Diagnosing a Bad Dual Fuel Pump System
Resolving fueling issues is done through the process of elimination and can be tricky since electrical and fuel systems are related. These tips should help you narrow down the possibilities and uncover the cause of your problems.
Most of the diagnostic suggested here will only require you to listen, observe, and use basic hand tools (screwdrivers, sockets, and pliers). Advanced diagnosis methods will require specialized tools such as a pressure testing gauge and a voltage meter or multimeter.
We also encourage wearing eye protection and nitrile gloves when dealing with fuel and fuel-related components.
Start With the Basics
- Confirm there is fuel in the tank and that the fuel gauge is registering accurately.
- Confirm that your electrical charging system is in good health; all connections are free of corrosion and buildup, all fuses are intact, and the electrical system is functional.
- Confirm all fuel system components are in working order; check that filters, screens, fuel lines, connections, and seals are adequately maintained.
Listen for Fuel Pump Priming
In most cases, your fuel pump(s) will quit working unexpectedly. When faced with a situation where you go to fire your boat up, it cranks but won’t start; we’ll need to pause and listen if the fuel pumps are priming.
Priming is when a fuel pump engages for a short period. Note that on a dual pump fuel system, both pumps will prime — the low-pressure pump draws fuel into the VST/FSM, and the high-pressure pump primes the EFI system.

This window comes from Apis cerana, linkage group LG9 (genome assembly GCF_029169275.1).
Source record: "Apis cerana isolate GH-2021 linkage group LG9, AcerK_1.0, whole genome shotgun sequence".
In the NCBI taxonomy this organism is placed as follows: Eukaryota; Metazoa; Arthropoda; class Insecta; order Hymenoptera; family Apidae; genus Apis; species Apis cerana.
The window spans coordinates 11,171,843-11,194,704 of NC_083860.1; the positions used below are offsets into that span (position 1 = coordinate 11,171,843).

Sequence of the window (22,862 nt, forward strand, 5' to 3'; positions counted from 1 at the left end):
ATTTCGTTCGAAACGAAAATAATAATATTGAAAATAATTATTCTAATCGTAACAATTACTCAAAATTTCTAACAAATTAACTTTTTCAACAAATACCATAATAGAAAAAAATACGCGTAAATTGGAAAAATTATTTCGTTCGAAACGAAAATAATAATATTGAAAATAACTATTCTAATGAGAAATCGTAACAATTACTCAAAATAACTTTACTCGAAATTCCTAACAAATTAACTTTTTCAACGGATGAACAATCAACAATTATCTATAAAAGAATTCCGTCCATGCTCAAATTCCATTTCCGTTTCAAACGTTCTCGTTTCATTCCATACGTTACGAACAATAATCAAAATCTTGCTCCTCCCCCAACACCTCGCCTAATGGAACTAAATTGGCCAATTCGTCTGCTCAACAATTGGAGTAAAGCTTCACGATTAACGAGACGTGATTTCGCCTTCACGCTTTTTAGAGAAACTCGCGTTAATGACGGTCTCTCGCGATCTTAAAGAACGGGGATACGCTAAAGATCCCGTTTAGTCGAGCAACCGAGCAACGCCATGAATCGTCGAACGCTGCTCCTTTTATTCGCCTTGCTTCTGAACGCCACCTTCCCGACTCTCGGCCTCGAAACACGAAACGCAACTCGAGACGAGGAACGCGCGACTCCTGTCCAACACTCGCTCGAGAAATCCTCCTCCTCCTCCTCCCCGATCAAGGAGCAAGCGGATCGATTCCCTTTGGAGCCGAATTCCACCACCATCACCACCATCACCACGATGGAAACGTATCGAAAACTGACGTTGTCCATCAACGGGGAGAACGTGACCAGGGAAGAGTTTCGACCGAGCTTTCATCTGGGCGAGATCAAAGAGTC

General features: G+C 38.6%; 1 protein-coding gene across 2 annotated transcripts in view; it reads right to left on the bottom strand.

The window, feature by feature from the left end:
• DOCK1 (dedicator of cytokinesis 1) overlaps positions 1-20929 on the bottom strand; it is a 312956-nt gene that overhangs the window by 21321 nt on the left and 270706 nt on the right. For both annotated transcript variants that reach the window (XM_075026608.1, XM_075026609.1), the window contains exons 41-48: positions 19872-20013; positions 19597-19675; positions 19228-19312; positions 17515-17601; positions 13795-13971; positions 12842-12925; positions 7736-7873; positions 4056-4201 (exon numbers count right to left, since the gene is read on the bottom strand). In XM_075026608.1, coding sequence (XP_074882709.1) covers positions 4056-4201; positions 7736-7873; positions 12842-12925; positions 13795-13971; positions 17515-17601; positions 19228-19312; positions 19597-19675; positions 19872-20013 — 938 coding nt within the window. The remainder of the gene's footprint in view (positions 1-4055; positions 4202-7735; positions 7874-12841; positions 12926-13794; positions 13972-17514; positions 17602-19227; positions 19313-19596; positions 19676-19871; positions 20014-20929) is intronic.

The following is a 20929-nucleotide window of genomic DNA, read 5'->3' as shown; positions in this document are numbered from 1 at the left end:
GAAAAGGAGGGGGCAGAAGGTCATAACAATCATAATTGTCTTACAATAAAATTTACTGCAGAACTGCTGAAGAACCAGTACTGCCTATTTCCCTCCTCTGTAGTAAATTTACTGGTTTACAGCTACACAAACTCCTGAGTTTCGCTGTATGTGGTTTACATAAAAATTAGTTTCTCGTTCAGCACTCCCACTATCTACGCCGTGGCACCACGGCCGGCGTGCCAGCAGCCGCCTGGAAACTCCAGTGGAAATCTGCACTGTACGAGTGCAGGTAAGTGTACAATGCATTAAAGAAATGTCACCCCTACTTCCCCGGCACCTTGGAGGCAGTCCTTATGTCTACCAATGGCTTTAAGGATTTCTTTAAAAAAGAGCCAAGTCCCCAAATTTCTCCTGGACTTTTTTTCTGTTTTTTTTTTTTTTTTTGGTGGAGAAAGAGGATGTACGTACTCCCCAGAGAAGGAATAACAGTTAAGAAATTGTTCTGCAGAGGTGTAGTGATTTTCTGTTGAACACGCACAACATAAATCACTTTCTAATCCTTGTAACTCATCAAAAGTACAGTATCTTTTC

Testing this is simple. Cycle the ignition to the “on” position and listen closely for an audible whine or whirring coming from the outboard motor. This whirring sound will last a few seconds. Repeat this process multiple times and confirm whether or not you hear a mechanical whine.
If nothing is heard while cycling the ignition on, the fuel pumps may have failed, or the pumps may not be receiving electrical power.
Inspect the VST/FSM Assemblies
Most outboard motors use VST/FSM assemblies to house fuel-related components such as a limited amount of fuel, a float or float switch, various filters, and a pressure regulator. These designs and specifications will change with the make and model of your particular engine, so please reference your service manual for exact information.
The low-pressure fuel pump draws fuel from the tank into the VST/FSM. Gain access to the VST/FSM and inspect whether or not fuel is being deposited into the VST/FSM container.
Once again, always refer to your authorized service manual for proper removal procedures.
If no fuel is present in the VST/FSM, chances are the low-pressure fuel pump is malfunctioning and not delivering fuel. If an adequate amount of fuel is available, the problem could be with the high-pressure fuel pump.
Check for Electrical Power to Fuel Pumps
Generally, if your fuel pumps are not priming, you will want to confirm that they’re receiving electrical power. These tests will help determine if your issues are tied to the electrical system or the fuel pumps.
Using a multimeter or voltage meter, we can inspect the various electrical connections and determine if the required amount of electrical current is traveling down through the wiring harness to each fuel pump. Since we are dealing with dual pump systems, you’ll need to repeat the steps for both the high and low-pressure fuel pumps.
Consult your service manual and wiring diagram to determine which terminal connections to measure. Remove the relevant terminals from the pump and cycle the key to the “on” position while measuring the voltage.